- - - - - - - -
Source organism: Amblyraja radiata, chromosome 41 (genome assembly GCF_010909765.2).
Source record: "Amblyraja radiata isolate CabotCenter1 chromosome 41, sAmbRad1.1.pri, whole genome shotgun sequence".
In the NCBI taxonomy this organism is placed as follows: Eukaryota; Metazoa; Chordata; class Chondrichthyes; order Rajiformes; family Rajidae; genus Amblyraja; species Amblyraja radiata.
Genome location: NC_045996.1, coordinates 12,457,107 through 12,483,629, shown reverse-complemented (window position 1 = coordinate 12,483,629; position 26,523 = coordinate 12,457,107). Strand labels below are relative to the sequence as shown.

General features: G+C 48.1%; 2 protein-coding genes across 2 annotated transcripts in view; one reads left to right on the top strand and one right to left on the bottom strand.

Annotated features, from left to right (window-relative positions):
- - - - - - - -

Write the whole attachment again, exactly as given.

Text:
Source organism: Amblyraja radiata, chromosome 41 (genome assembly GCF_010909765.2).
Source record: "Amblyraja radiata isolate CabotCenter1 chromosome 41, sAmbRad1.1.pri, whole genome shotgun sequence".
In the NCBI taxonomy this organism is placed as follows: Eukaryota; Metazoa; Chordata; class Chondrichthyes; order Rajiformes; family Rajidae; genus Amblyraja; species Amblyraja radiata.
Genome location: NC_045996.1, coordinates 12,457,107 through 12,483,629, shown reverse-complemented (window position 1 = coordinate 12,483,629; position 26,523 = coordinate 12,457,107). Strand labels below are relative to the sequence as shown.

General features: G+C 48.1%; 2 protein-coding genes across 2 annotated transcripts in view; one reads left to right on the top strand and one right to left on the bottom strand.

Annotated features, from left to right (window-relative positions):